fiberglass parts can be easy or they can drive you crazy trying
to get the kind of finish that you want. I have been painting fiberglass
racers, cowls, and wheel pants for many years. I have done it the
hard way and now I do it the easy light way. I am going to share
this with you.
The most difficult thing to overcome with fiberglass parts is filling
the pinholes and not getting frustrated while you are doing it.
I have tried the many things, like brushing the first coat of primer
on the pieces then sanding and doing it again… It gets rid of
some but not all. I have tried to fill them with primer by spraying
on heavy coat of primer then using a brush to fill them in… Too
much work and it is heavy. The method that I am sharing with you
is a great system and is fast.
The first thing you should do is clean the parts with soap and water.
The mould release that most the manufactures is water-soluble. The
next step is to sand the entire piece to be painted. If there are
some large areas that need some filling, use some of the new poly
fillers, such as "Icing"… They are ready to shape in about 15
minutes and ready to feather out in about an hour. Do not forget
to do the shaping before the cure is completed. After the cure,
it is hard to sand. Do the shaping with 80 grit. The finer grits
will plug and not get the job done. After it cures, then feather
it out with finer paper.
If you have done the filling and sanding as above, you will have
opened even more pinholes than you had before. Now take your air
gun and blow the entire surface clean of all dust. Do it hard, so
that you will blow any sanding dust out of the existing pinholes.
Pinholes are not a problem at this step with this system. The next
step is a little messy on the fingers, but it will wash off with
soap and water. Use a filler like Model Magic, Dap, or just any
of the water based spackling compounds that you can find at your
local stores. First thin it out to the consistency of heavy mayonnaise.
Now dip your fingers in the filler and rub the entire piece down.
Don't try to fill any specific holes, just rub the entire piece
down with small circular motions. Pretend that there are pinholes
everywhere and you are pushing the Spackle in all of them. After
you have the entire piece done, set it aside and let it dry completely.
It can take a couple of hours. After it is dry, sand the entire
piece down with a 220 dry paper. Now you have to be careful. You
want to remove all the Spackle from the piece, but you do not want
to make any new pinholes by over sanding.
When the entire piece is sanded, you should have little or none
of the Spackle showing. You do not want any excess. Excess anything
in the painting process is excess weight on the finished product.
The next step is priming. Spray a coat of 2-part primer on the entire
piece. It should be a medium coat, not a heavy one. This coat of
primer blends with the spackle and will now make it water proof,
so that if you want, you can wet sand this coat. You want to sand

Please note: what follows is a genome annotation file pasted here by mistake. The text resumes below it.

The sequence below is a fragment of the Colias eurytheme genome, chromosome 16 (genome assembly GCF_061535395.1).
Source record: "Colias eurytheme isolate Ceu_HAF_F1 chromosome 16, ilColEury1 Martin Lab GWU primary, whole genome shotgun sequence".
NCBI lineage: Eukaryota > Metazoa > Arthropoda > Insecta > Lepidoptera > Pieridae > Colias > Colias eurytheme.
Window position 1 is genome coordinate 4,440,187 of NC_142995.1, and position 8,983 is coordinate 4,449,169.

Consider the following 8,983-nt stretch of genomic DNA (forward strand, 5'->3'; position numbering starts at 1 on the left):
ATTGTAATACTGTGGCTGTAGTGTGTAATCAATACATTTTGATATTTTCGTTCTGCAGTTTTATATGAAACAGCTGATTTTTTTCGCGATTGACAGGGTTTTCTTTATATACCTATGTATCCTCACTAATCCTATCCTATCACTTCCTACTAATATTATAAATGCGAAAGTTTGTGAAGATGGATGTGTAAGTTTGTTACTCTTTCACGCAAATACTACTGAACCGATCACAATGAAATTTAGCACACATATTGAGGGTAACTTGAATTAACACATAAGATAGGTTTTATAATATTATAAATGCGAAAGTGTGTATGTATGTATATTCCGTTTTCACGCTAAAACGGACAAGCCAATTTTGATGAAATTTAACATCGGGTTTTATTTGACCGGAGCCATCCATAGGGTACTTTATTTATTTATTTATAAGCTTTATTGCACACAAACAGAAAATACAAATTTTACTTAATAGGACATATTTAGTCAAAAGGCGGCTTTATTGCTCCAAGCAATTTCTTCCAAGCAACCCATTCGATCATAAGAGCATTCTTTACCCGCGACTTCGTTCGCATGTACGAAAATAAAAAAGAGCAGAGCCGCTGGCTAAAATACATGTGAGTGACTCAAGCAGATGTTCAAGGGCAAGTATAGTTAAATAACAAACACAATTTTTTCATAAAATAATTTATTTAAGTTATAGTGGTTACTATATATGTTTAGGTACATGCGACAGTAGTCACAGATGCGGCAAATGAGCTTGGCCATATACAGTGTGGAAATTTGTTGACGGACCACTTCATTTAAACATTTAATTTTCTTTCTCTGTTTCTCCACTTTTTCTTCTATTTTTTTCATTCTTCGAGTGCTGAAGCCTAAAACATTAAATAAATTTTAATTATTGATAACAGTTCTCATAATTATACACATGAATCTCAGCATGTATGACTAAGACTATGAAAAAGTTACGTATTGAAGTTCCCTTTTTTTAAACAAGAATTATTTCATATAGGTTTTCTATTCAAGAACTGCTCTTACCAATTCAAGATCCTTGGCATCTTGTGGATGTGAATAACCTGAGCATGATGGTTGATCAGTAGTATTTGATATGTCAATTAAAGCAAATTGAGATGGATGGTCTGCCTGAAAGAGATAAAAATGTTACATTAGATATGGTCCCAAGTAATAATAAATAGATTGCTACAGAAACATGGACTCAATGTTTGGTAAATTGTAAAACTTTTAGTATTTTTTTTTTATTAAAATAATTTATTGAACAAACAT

most of the excess primer off with this sanding. You only want a
thin coat of primer remaining. Try not to sand through the primer,
but if you do it is not a big deal. When you are finished sanding,
go back with primer and just cover the spots where you sanded through
with a light coat of primer. The goal here is to get the entire
piece smooth and one color for painting.
Like all painting projects, the work of doing the paint job is in
the preparation. The painting is easy. I spray on a tack coat. I
turn in the trigger restrictor so that I can control my first coat.
I just want an even mist over the entire area being painted. I let
this set for about10 minutes. I then open the trigger restrictor
to where I can get enough paint to cover and gloss. At this point
I am getting enough paint to get the full color of the paint I am
using. I look at it at this point, and if it is smooth and glossy,
I stop. If it is a little dry in spots, or trying to orange peel
a little, I put a flash coat on the top… Not much. The flash coat
is easy. I take the paint that is still in my gun and add some thinner
to it. I make it will be too thin to paint with, but that is not
the reason for the flash coat. It is to blend the topcoat with the
base and level it all out. Be careful not to put too much on at
this point. You can make a mess. It does not take much to make a
After you have them finished to this point, you can fix any blemishes
that you may have in your finish… That is a little dust, pollen,
or even bug feet… I paint outside.<G> You can sand any of
those kinds of things with 2000 grit and then either hand polish
or buff them to your liking.
There are many brands of paint that you can use. Automotive paint
seems to work the best of everything I have tried. There are one
step processes and two-step processes. See your local paint dealer
for his sales pitch and what he recommends. Tony Stillman has the
colors mixed to match most of the popular colors of covering film
in smaller amounts. You might consider using his painting system.
If you need some of the other products that go with it, you can
get them locally.
When I paint, I prefer to have a nice looking LIGHT paint job. I
have painted a complete Q40 racer and have only added an ounce and
one half to the weight of the airframe with a 4-color scheme and
clear coat. You can put lots of primer, lots of color, and lots
of clear and make anything look like a piece of china. It is better
to do it right and use less material to get the same results. If
you want the china finish, then color-sand your last coat of clear
and apply a second coat. With a light sanding and a power buff it
will look like it came out of a mould.
Painting our small parts is not difficult. Do not be afraid to try
it. You will be happy with the results.